The first five stories resonate the most, but there are many in this collection that will stay with me. Such is their conceptual ingenuity (and, hey, the execution isn't half bad either – Carey knows how to wring weight and implication out of the barest of sentences). While some of the themes border on the surreal side, most of these stories are propelled by pure universal human drama.The standouts for me were 'Do you love me?', 'The Chance' and the title story, 'Exotic Pleasures'. These three, I feel, represented a perfect marriage of high-end spec. fiction concepts and nuanced, true to life relationships. 'The Last Days of a Famous Mime' and 'Peeling' were taut and suggested a philosophical leaning lacking in the others, while 'War Crimes' and 'The Fat Men in History' were perfect bookends, representing similar, yet contrasting ends of the same spectrum.'A Windmill in the West' was the only real letdown. It wore out its premise early and degenerated into a frustrating dirge (though, to be fair to the damn thing, that was – in part – the point).I recently read Ian McEwan's 'First Love, Last Rites', a collection that shares a lot of similarities with this one. To Carey's credit, I actually got a lot more from this. While the prose styles and concepts are similar, the stories here are deeper, more convincing, and are more intellectually nourishing than a lot of McEwan's gimmicky early stuff tended to be.The only detractor – and I have this a lot with short story collections – is the lack of cohesion. There doesn't seem to be any grand intent; 'Exotic Pleasures' is a hodgepodge collection of quality work. With some focusing on character and some on concept, the end impression comes off a little scattered.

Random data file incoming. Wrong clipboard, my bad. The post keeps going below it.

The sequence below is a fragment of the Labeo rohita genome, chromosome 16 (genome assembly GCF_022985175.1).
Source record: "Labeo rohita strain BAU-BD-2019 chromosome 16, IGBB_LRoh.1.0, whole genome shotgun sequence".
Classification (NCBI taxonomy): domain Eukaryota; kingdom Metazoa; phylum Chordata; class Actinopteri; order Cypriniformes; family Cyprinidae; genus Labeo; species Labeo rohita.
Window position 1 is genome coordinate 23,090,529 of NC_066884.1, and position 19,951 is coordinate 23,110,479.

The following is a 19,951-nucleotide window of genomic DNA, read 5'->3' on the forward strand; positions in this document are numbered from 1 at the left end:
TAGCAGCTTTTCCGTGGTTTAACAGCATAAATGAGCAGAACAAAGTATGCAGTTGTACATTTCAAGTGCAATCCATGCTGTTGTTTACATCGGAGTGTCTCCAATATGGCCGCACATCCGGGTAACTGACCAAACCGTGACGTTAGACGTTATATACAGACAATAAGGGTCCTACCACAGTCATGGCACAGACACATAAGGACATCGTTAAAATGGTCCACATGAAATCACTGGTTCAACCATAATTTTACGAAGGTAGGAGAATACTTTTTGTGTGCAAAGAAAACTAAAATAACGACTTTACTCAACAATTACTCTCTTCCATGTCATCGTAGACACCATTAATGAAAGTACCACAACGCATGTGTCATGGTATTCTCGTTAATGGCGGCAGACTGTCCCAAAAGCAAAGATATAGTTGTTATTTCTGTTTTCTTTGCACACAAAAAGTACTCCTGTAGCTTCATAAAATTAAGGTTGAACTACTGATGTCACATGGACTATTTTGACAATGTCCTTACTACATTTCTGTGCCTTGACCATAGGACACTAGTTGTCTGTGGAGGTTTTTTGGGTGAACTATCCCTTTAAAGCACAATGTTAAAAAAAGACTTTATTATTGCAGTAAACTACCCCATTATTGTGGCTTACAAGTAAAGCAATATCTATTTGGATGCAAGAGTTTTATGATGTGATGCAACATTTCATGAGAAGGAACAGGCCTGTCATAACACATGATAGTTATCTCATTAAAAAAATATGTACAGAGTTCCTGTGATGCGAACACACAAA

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Reviews
Kathleen Dixon
Peter Carey is undoubtedly an excellent author. From what I could find, I think this is the first publishing of his work (1974), and there's no sense of "quite good for a first effort" - each story is proof of accomplishment.The people in these stories aren't happy, but then nor would you be if you lived in the kind of dystopian societies that they do. But rather than the modern fashion of having ordinary people battling heroically against wrongs, Carey gives us people who are placid and worn down, who accept the way things are. This realism, set in stories that also have weird quirks, can make the reader wonder whether we would be any different. Who's to say?
Liz Polding